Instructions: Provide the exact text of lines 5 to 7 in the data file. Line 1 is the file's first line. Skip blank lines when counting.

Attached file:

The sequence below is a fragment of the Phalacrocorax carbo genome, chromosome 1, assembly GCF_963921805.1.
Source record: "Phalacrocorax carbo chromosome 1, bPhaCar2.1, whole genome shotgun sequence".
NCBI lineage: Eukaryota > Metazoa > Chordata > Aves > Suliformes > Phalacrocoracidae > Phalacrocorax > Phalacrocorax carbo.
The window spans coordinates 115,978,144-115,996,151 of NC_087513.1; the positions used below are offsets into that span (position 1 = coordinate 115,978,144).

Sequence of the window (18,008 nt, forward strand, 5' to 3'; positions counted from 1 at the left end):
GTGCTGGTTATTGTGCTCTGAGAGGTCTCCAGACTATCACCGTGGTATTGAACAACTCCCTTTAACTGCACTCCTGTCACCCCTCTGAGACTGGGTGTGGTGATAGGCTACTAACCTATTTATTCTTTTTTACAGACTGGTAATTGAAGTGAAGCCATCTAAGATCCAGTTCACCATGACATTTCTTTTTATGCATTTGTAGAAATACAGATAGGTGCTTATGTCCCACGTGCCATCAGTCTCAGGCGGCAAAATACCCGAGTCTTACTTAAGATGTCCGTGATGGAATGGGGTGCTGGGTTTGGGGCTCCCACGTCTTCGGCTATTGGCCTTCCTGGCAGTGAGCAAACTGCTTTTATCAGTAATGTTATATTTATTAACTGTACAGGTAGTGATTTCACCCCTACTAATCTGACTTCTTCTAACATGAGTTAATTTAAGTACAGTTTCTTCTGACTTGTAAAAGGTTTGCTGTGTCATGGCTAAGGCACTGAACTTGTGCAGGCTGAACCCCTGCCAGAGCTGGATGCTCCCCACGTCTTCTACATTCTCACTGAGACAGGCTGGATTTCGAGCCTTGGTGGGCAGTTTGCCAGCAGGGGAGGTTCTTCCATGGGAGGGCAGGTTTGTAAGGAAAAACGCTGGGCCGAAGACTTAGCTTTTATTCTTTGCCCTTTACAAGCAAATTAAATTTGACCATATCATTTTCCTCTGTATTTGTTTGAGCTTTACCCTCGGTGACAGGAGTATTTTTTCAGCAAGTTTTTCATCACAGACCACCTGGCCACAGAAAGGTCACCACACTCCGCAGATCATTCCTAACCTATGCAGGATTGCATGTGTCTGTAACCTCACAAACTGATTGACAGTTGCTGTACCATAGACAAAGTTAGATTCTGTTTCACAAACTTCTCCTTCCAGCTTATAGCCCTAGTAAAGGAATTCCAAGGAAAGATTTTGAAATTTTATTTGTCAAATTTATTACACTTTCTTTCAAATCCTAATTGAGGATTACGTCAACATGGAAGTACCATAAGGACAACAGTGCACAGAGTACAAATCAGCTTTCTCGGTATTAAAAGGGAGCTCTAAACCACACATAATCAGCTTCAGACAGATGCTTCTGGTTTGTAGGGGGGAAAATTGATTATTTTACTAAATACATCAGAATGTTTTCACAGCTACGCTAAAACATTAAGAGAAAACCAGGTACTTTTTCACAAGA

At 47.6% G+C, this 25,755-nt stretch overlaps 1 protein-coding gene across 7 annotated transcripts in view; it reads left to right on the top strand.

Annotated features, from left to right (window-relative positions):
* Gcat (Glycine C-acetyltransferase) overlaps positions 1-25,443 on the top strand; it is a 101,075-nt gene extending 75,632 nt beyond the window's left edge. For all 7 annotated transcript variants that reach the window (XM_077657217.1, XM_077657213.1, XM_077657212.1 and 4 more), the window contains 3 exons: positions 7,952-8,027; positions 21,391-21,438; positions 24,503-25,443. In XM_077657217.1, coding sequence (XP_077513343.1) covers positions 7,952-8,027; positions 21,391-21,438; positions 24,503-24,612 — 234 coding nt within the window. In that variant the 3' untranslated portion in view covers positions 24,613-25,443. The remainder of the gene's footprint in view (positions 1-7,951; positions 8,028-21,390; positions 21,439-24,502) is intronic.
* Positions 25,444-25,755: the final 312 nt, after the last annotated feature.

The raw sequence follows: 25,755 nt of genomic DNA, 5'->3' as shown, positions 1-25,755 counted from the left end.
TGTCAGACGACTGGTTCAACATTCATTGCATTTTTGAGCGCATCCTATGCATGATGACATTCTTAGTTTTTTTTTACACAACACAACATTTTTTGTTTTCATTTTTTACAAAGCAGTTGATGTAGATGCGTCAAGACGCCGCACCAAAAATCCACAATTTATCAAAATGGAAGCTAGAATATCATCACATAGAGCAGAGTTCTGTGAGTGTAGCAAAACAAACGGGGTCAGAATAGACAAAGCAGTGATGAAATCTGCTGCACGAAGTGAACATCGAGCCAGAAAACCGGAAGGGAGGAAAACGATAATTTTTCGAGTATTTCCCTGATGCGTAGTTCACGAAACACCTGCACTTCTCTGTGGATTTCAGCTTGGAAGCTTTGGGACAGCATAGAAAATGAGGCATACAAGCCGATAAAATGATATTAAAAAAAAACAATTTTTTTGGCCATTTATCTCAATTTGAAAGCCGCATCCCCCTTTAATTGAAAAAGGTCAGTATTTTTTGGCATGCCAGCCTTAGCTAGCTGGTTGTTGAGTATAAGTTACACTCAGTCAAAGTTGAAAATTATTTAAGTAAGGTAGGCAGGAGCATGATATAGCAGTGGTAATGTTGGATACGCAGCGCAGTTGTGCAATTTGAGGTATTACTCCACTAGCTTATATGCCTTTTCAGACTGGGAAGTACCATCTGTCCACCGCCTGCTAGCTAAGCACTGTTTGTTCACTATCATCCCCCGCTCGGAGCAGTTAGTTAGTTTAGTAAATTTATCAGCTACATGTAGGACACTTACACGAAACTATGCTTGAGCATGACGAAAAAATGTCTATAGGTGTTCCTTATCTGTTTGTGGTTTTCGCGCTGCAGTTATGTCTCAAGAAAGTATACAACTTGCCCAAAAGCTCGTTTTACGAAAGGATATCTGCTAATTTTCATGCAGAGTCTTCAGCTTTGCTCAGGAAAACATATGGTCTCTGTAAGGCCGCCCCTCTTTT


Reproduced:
Sequence of the window (18,008 nt, forward strand, 5' to 3'; positions counted from 1 at the left end):
GTGCTGGTTATTGTGCTCTGAGAGGTCTCCAGACTATCACCGTGGTATTGAACAACTCCCTTTAACTGCACTCCTGTCACCCCTCTGAGACTGGGTGTGGTGATAGGCTACTAACCTATTTATTCTTTTTTACAGACTGGTAATTGAAGTGAAGCCATCTAAGATCCAGTTCACCATGACATTTCTTTTTATGCATTTGTAGAAATACAGATAGGTGCTTATGTCCCACGTGCCATCAGTCTCAGGCGGCAAAATACCCGAGTCTTACTTAAGATGTCCGTGATGGAATGGGGTGCTGGGTTTGGGGCTCCCACGTCTTCGGCTATTGGCCTTCCTGGCAGTGAGCAAACTGCTTTTATCAGTAATGTTATATTTATTAACTGTACAGGTAGTGATTTCACCCCTACTAATCTGACTTCTTCTAACATGAGTTAATTTAAGTACAGTTTCTTCTGACTTGTAAAAGGTTTGCTGTGTCATGGCTAAGGCACTGAACTTGTGCAGGCTGAACCCCTGCCAGAGCTGGATGCTCCCCACGTCTTCTACATTCTCACTGAGACAGGCTGGATTTCGAGCCTTGGTGGGCAGTTTGCCAGCAGGGGAGGTTCTTCCATGGGAGGGCAGGTTTGTAAGGAAAAACGCTGGGCCGAAGACTTAGCTTTTATTCTTTGCCCTTTACAAGCAAATTAAATTTGACCATATCATTTTCCTCTGTATTTGTTTGAGCTTTACCCTCGGTGACAGGAGTATTTTTTCAGCAAGTTTTTCATCACAGACCACCTGGCCACAGAAAGGTCACCACACTCCGCAGATCATTCCTAACCTATGCAGGATTGCATGTGTCTGTAACCTCACAAACTGATTGACAGTTGCTGTACCATAGACAAAGTTAGATTCTGTTTCACAAACTTCTCCTTCCAGCTTATAGCCCTAGTAAAGGAATTCCAAGGAAAGATTTTGAAATTTTATTTGTCAAATTTATTACACTTTCTTTCAAATCCTAATTGAGGATTACGTCAACATGGAAGTACCATAAGGACAACAGTGCACAGAGTACAAATCAGCTTTCTCGGTATTAAAAGGGAGCTCTAAACCACACATAATCAGCTTCAGACAGATGCTTCTGGTTTGTAGGGGGGAAAATTGATTATTTTACTAAATACATCAGAATGTTTTCACAGCTACGCTAAAACATTAAGAGAAAACCAGGTACTTTTTCACAAGA

At 47.6% G+C, this 25,755-nt stretch overlaps 1 protein-coding gene across 7 annotated transcripts in view; it reads left to right on the top strand.